Sometimes fundraising gets a bad rap. Actually, it gets a bad rap most of the time. I consistently hear nonprofit board and staff members say things like:
"Nobody likes to fundraise."
"We don't have a development person/department."
"There's too much competition/we're all chasing after the same money."
While I don't dispute that fundraising can be a challenge, (just look at how many people and companies are dedicated to helping nonprofits find funding) I do think that we tend to use the difficulty of fundraising as a scapegoat for poor revenue results. Saying "nobody likes to fundraise" is a bit beside the point when you consider all of the things that organizations need to have in place BEFORE they can expect to get support from others.
It's like wanting to eat a great meal but not having any of the ingredients - and then saying "well, nobody wants to cook." The fact that nobody wants to cook is moot when there's nothing to work with.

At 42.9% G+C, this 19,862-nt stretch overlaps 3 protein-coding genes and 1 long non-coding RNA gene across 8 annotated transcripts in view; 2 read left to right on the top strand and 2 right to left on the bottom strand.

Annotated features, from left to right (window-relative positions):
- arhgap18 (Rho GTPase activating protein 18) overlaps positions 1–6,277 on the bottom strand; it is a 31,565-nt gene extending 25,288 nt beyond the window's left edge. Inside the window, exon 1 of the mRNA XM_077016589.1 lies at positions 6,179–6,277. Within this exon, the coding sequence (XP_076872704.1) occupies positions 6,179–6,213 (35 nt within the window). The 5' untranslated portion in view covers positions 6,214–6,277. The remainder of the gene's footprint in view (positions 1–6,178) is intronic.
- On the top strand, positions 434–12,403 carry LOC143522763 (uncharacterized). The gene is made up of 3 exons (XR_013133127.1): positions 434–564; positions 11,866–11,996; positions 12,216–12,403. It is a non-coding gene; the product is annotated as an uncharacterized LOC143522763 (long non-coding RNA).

Poor fundraising results are the PRODUCT, not the problem. In order to have success in asking for support, organizations have to get a LOT of other things right, like:
Read more about these eight ways to improve your bottom line in my latest blog post here and learn ways to sidestep common fundraising excuses and get down to what really matters for raising more money.
P.S. It just occurred to me that I (unintentionally) use the number 8 quite a bit. If you also like things that come in 8s, check out these other octo-themed articles: Board to Death: 8 Personalities that are Killing Your Organizational Mojo and How to be a Great Board Partner (In 8 Easy Steps).